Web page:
Forces: Burma Scrapes By


October 28, 2020: Myanmar (still referred to as Burma) has long obtained most of its weapons from China. That was because until 2011 Burma had been a military dictatorship for over 40 years and few nations would sell to such a nation. This made Burma one of China’s top three export customers. Pakistan was the largest, getting 55 percent of weapons exports while Burma got about seven percent. Because of all that international pressure to end the dictatorship, Burma could not afford the most modern weapons or be picky about what they bought. The Burmese Air Force is a good example. Except for a few dozen modern fighters (Mig-29s and Su-30s) from Russia and six JF-17s from China, the rest of the air force consisted of much older aircraft. The navy does a little better because Burma has local shipyards that can build warships, at least those up to about 3,000 tons (frigates). Three frigates have been built and two imported from China by 2012. Three 1,100-ton corvettes were also built locally. For the locally built ships, weapons and electronics must be imported. Burma has also built a lot of smaller (500 tons or less) patrol ships, some armed with missiles. Three ships of this type were bought from China in the 1990s to give Burmese ship builders models for locally built versions. This includes twenty 250-ton armed patrol ships to replace older ones purchased from China and many smaller patrol boats built in Burma during the 1990s. The navy also has one sub, a 1988 vintage Kilo class Russian boat purchased from India after refurbishment.

The army has few expensive systems. Even the tank force is mostly Chinese made tanks that China stopped using in the 1980s and the only users left are nations that cannot afford to buy a lot of modern replacements. What is important to the army is lots of loyal infantry armed with Chinese small arms and other infantry weapons and equipment.

Burma was ruled by a military dictatorship for 49 years before internal, diplomatic and economic (sanctions) pressure persuaded the general to allow a return to democracy in 2011. The generals had run the economy into the ground and succeeded in suppressing all attempts at establishing a representative government for nearly half a century. They did this by maintaining the loyalty of a fairly large army. How have they managed to pull this off for so long on a small budget? Simple, the generals have concentrated on maintaining the loyalty of the officers and senior NCOs in the armed forces. This is done by making the military a well-paid, by Burmese standards, profession, and select carefully from among those who apply to be career soldiers.

About one percent of Burma's 54 million people are in the armed forces, which included paramilitary "intelligence" and "security" secret police type organizations. The secret police kept an eye on the troops, and the troops kept an eye, and often a gun on the people. Myanmar only spent about a billion dollars a year on the armed forces at the end, most of that going to pay and living expenses of infantry troops.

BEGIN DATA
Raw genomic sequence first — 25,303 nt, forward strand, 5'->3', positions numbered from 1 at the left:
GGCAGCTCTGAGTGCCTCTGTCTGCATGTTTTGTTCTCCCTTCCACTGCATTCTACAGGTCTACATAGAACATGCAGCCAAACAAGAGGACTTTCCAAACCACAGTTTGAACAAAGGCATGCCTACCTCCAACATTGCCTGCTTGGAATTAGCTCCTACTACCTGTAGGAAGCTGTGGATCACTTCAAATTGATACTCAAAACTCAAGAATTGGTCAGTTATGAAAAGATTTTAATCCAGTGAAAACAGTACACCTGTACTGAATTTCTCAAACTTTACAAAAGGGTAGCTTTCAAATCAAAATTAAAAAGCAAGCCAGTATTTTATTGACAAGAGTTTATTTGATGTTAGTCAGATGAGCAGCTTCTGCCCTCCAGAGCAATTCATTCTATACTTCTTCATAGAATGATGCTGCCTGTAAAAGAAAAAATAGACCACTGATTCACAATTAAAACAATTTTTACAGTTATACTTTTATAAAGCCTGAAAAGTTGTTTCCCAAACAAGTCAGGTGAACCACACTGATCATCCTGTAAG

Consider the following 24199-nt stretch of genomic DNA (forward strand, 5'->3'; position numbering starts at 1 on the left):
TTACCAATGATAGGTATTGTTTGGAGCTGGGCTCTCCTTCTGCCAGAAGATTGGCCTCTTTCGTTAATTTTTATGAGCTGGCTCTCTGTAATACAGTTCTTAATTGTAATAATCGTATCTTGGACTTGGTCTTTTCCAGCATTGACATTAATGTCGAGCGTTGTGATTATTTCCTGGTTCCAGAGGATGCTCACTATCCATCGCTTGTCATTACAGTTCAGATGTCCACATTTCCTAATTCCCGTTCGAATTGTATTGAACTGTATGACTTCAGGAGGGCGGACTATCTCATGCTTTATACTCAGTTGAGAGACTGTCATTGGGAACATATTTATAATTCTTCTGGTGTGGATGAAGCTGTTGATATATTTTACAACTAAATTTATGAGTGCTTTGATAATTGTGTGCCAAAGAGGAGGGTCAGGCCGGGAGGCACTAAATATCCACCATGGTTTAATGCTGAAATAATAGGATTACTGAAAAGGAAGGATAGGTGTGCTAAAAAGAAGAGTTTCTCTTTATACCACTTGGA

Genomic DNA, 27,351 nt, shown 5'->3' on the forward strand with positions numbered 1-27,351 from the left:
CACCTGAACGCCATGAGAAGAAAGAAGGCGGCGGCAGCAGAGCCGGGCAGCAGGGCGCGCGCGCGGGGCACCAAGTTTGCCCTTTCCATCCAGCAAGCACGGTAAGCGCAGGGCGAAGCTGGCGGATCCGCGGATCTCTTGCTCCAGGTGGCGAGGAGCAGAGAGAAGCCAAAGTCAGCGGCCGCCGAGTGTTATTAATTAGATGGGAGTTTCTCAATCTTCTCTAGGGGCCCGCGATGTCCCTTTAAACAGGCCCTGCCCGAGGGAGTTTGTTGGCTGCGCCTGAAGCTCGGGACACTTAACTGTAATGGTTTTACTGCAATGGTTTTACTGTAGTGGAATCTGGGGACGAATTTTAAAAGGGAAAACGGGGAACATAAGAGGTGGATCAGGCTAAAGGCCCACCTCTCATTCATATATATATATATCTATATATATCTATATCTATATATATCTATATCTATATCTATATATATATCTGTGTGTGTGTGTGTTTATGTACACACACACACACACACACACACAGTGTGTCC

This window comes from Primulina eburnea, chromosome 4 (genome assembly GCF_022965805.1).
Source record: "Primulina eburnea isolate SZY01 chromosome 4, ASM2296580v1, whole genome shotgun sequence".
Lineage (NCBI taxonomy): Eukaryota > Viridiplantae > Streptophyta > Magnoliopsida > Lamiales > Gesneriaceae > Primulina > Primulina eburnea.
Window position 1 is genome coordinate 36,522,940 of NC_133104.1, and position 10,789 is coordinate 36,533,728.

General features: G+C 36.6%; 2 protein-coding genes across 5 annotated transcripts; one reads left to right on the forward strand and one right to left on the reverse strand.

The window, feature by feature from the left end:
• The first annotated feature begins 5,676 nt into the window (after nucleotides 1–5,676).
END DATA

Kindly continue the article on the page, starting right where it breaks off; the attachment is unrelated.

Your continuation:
Most of the troops served in 500 infantry battalions, 60 percent of them "light infantry". The "light" units are cheap to maintain. No vehicles, and few heavy weapons. But such units are excellent for controlling unruly citizens. About half the infantry do just that, being assigned to 22 Operation Control Commands (OCCs), which cover most of the country. Each OCC has about ten infantry battalions, trained to deal with unrest, patrolling and low-level infantry combat. From the 1990s to 2011 the number of infantry battalions nearly doubled.

Myanmar has also been building up a mechanized force of about ten divisions. They did this by purchasing bargain basement, and relatively primitive, armored vehicles from China and other low-cost providers. The problem is the military budget is so meager that there is no money to buy fuel for training these mechanized units. One reason for allowing democracy to return was that sanctions would be lifted and the army could get some modern tanks and money for training.

Since 2011 Burma has obtained 40 modern VT1 tanks. This is the export version of the Chinese Type 90. Actually, the Type 90 was not accepted by the Chinese army, which instead went with the 54-ton Type 99, a superior T-72 variant that entered service in 2001, underwent a major upgrade (the 58-ton Type 99A) in 2011 and is still in production with over a thousand in service so far. The VT1 and later VT4 were just for export and like all modern Chinese tanks are based on the Russian T-72. Burma also received 139 upgraded T-72s from Ukraine. The older Burmese tanks are all variants of the Russian T-55. This one was built under license in China as the Type 59 and with that modelcame Chinese variations in Burmese service like the 130 Type 69s, 105 Type 62s and 150 Type 63s, which are light tanks based on the old Russian PT-76. Many of these older tanks are inoperable. The new tanks are larger and have more power-hungry accessories. This means more fuel is required to training drivers and tank units. Obtaining more money for such training, on the ground, at sea and in the air, is still a problem. No matter because even untrained, the Burmese military still has a good chance of defeating its most dangerous and immediate threat, the Burmese people.




Help Keep Us From Drying Up

We need your help! Our subscription base has slowly been dwindling.

Each month we count on your contributions. You can support us in the following ways:

  1. Make sure you spread the word about us. Two ways to do that are to like us on Facebook and follow us on Twitter.
  2. Subscribe to our daily newsletter. We’ll send the news to your email box, and you don’t have to come to the site unless you want to read columns or see photos.
  3. You can contribute to the health of StrategyPage.
Subscribe   Contribute   Close